Q: How come my radar detector doesn't go off sometimes when I drive right by a cop car?
A. Radar detectors can detect radar but not police vehicles. There's a good chance the police car wasn't radar-equipped (90 percent carry no radar).
Or if it was, most officers shut off the radar while they're out of the car on a traffic stop or when using it in instant-on mode. With the radar off there was no signal to detect and your detector stayed quiet.
Q: Why am I getting so many false alarms on K band?
A. On the highway, Blind Spot Monitoring (BSM) radar in nearby cars is probably to blame. These systems spot a vehicle in the adjacent lane and warn if a lane change is dangerous.
In town, commercial automatic door openers routinely cause false alerts. Other K-band false alarms are caused by traffic-sensing radar (TSR) that monitors traffic flow and volume.
Many newer detectors recognize TSR radar and GPS-enabled models can lock out door-opener radar. BSM radar is harder to combat but some detectors use firmware to identify and ignore it.
Q: What's the best radar detector?
A. It used to be the one with the longest range. Now the best radar detector is one that resists false alerts while still alerting to real threats well in advance.
Models with GPS have a big advantage because they can lock out nuisance signals from radar-controlled door openers. The same technology lets them dial back sensitivity when it isn't needed and restore it at higher speeds, further reducing false alarms.
Q: What's the attraction of a built in detector?
A. Security is one advantage; we've yet to have a remote (built-in) radar detector get stolen. Regardless of its value, if a radar detector is visible, eventually some twit will smash the glass and steal it.
Another advantage of remote models is discretion. Detectors are legal in 49 states, but some cops disapprove. Get stopped by an officer like this and you're more likely to be cited.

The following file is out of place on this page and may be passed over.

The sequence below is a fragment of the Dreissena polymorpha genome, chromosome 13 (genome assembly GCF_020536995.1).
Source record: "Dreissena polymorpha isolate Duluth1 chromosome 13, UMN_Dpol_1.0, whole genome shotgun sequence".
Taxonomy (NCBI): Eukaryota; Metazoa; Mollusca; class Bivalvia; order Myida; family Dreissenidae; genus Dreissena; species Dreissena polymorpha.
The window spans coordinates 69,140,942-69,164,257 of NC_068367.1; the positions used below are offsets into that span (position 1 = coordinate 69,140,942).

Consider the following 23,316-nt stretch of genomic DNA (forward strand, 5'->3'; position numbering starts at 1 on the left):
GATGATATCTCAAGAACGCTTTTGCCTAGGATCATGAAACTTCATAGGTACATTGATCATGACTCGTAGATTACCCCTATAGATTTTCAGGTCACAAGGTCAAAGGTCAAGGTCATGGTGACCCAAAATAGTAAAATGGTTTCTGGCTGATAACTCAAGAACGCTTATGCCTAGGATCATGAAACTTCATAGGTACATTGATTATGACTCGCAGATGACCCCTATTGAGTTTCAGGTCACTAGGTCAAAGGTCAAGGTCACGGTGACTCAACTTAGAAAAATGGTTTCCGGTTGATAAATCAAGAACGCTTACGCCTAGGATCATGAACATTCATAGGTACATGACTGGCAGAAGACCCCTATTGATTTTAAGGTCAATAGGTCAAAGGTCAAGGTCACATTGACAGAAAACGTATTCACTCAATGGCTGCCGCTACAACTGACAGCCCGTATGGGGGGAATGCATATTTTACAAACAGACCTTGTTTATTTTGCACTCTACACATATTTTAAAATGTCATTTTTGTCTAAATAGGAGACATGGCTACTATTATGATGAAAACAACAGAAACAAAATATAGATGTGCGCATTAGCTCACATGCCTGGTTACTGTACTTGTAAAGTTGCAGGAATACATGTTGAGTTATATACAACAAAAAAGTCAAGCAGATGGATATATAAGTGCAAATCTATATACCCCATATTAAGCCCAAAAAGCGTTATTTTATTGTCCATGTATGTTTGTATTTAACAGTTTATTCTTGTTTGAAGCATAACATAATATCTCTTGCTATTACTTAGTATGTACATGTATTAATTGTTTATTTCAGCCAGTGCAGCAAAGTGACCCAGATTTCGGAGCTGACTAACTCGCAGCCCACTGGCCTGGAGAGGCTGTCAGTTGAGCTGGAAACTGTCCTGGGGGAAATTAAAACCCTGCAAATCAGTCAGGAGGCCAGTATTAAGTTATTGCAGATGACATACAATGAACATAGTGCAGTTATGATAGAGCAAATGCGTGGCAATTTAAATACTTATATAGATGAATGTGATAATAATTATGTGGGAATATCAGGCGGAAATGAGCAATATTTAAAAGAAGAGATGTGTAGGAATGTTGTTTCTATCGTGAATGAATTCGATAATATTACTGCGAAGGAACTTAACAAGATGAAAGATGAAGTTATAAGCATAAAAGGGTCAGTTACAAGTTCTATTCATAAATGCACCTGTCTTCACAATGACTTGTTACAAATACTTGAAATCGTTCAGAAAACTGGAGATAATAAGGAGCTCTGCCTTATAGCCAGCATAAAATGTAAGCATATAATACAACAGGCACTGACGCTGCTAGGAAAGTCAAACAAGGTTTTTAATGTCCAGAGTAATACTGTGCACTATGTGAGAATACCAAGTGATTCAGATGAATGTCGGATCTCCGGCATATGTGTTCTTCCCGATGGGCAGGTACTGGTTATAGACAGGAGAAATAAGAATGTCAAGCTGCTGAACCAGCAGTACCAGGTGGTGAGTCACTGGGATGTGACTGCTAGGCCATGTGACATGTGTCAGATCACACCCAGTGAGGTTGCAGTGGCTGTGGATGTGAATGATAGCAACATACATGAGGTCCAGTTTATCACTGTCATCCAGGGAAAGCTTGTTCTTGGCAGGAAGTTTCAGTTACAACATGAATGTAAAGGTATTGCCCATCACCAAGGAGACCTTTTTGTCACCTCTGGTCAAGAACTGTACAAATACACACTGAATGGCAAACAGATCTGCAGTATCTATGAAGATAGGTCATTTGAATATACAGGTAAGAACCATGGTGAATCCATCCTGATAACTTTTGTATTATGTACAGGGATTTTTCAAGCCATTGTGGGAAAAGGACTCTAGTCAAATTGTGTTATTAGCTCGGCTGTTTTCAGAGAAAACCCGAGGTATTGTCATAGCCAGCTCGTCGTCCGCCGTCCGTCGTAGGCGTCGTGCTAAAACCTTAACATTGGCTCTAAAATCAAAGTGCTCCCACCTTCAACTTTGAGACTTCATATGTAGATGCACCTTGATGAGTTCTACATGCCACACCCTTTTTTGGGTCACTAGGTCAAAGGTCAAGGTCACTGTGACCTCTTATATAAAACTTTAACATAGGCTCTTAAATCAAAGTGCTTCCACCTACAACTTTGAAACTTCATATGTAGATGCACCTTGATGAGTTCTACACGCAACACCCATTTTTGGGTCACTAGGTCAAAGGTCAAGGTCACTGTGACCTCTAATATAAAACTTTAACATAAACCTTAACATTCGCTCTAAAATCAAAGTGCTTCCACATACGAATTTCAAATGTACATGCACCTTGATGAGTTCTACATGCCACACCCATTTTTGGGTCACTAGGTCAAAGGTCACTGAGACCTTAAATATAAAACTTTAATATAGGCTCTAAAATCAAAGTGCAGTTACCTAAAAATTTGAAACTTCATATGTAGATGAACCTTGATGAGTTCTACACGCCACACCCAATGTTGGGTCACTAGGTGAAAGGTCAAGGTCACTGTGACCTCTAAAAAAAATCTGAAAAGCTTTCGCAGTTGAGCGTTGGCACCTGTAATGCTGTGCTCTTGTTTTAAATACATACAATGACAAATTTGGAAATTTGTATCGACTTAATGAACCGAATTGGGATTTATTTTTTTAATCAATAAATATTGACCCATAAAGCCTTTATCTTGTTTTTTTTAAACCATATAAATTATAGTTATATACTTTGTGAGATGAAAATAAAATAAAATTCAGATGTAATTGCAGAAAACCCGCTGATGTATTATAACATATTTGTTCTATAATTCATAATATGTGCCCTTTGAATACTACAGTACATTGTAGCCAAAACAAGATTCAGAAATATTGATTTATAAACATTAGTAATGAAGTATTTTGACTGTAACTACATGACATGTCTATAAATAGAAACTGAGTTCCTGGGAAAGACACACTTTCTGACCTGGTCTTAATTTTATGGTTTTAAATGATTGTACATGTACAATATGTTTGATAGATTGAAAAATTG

They're pricier than windshield-mounted models. For example, the range-topping Escort portable is the Escort Redline 360c ($749) while the least expensive Escort remote is $2,999, plus installation.
Q: I typically drive 10 miles of back roads then 30 miles of the Pennsylvania Turnpike twice daily. What's the best way to set up my Radenso Pro M?
A. Pennsylvania is unique—only state troopers are allowed to use radar and all of it is K-band. (Unfortunately, BSM (Blind Spot Monitor) radar uses the same K-band frequency.)
You'll want to optimize K-band performance while minimizing false alerts. Some detectors have settings that can be tweaked to accomplish this. Many Escort models, for instance, have an Auto LoK setting that dials back K-band sensitivity. Escort GPS-enabled models adjust sensitivity automatically, further reducing false alerts.
Q: Does radar work if the patrol car is moving?
A. Yes and moving radar is far more lethal than stationary radar. Most of these radars have an antenna in front, another in back, giving them front-rear coverage.
They can also track same-direction vehicles in front of or behind the rolling cruiser. Many also can target the fastest car in a pack, making it hard to hide behind slower vehicles.
Q: I've heard that putting the detector up high on the windshield gives it better range. Is this true?
A. No. It may seem logical but in 30 years of testing detectors, we've never seen range improve by altering mounting height by a few feet.
An extra 50-plus feet might make a difference on rare occasions, but a radar detector is more affected by orientation than height. Keeping it level and pointed down the centerline of the vehicle will maximize range.